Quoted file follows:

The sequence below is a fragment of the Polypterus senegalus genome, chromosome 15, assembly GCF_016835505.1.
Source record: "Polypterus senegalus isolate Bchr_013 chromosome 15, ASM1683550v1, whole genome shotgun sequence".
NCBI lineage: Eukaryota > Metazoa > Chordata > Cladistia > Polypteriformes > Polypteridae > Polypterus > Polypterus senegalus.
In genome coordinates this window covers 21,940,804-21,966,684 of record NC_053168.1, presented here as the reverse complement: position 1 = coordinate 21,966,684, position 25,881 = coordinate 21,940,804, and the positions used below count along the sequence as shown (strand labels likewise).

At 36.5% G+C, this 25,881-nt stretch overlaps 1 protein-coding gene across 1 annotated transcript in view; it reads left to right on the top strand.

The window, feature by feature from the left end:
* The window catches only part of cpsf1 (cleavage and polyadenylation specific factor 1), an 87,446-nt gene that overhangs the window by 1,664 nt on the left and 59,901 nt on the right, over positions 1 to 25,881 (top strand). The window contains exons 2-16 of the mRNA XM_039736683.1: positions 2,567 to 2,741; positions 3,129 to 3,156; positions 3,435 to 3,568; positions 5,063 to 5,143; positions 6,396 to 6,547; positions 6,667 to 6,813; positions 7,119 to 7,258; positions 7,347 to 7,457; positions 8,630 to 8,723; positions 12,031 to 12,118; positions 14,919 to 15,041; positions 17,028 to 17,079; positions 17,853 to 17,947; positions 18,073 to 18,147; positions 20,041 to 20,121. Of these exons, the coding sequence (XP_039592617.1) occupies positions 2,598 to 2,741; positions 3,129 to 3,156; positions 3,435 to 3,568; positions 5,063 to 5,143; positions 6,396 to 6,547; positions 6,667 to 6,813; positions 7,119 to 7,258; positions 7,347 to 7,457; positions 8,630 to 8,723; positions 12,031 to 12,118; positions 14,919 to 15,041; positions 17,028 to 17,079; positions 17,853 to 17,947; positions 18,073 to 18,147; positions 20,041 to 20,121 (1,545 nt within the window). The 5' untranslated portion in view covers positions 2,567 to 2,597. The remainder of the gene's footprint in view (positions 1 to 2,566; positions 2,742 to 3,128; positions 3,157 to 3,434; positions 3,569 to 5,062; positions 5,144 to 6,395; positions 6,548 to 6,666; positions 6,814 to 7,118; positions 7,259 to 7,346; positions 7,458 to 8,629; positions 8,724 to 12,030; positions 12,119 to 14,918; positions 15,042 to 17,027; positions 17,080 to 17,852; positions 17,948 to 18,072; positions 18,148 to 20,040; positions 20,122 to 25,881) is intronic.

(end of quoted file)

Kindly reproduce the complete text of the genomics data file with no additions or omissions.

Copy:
The sequence below is a fragment of the Polypterus senegalus genome, chromosome 15, assembly GCF_016835505.1.
Source record: "Polypterus senegalus isolate Bchr_013 chromosome 15, ASM1683550v1, whole genome shotgun sequence".
NCBI lineage: Eukaryota > Metazoa > Chordata > Cladistia > Polypteriformes > Polypteridae > Polypterus > Polypterus senegalus.
In genome coordinates this window covers 21,940,804-21,966,684 of record NC_053168.1, presented here as the reverse complement: position 1 = coordinate 21,966,684, position 25,881 = coordinate 21,940,804, and the positions used below count along the sequence as shown (strand labels likewise).

At 36.5% G+C, this 25,881-nt stretch overlaps 1 protein-coding gene across 1 annotated transcript in view; it reads left to right on the top strand.

The window, feature by feature from the left end:
* The window catches only part of cpsf1 (cleavage and polyadenylation specific factor 1), an 87,446-nt gene that overhangs the window by 1,664 nt on the left and 59,901 nt on the right, over positions 1 to 25,881 (top strand). The window contains exons 2-16 of the mRNA XM_039736683.1: positions 2,567 to 2,741; positions 3,129 to 3,156; positions 3,435 to 3,568; positions 5,063 to 5,143; positions 6,396 to 6,547; positions 6,667 to 6,813; positions 7,119 to 7,258; positions 7,347 to 7,457; positions 8,630 to 8,723; positions 12,031 to 12,118; positions 14,919 to 15,041; positions 17,028 to 17,079; positions 17,853 to 17,947; positions 18,073 to 18,147; positions 20,041 to 20,121. Of these exons, the coding sequence (XP_039592617.1) occupies positions 2,598 to 2,741; positions 3,129 to 3,156; positions 3,435 to 3,568; positions 5,063 to 5,143; positions 6,396 to 6,547; positions 6,667 to 6,813; positions 7,119 to 7,258; positions 7,347 to 7,457; positions 8,630 to 8,723; positions 12,031 to 12,118; positions 14,919 to 15,041; positions 17,028 to 17,079; positions 17,853 to 17,947; positions 18,073 to 18,147; positions 20,041 to 20,121 (1,545 nt within the window). The 5' untranslated portion in view covers positions 2,567 to 2,597. The remainder of the gene's footprint in view (positions 1 to 2,566; positions 2,742 to 3,128; positions 3,157 to 3,434; positions 3,569 to 5,062; positions 5,144 to 6,395; positions 6,548 to 6,666; positions 6,814 to 7,118; positions 7,259 to 7,346; positions 7,458 to 8,629; positions 8,724 to 12,030; positions 12,119 to 14,918; positions 15,042 to 17,027; positions 17,080 to 17,852; positions 17,948 to 18,072; positions 18,148 to 20,040; positions 20,122 to 25,881) is intronic.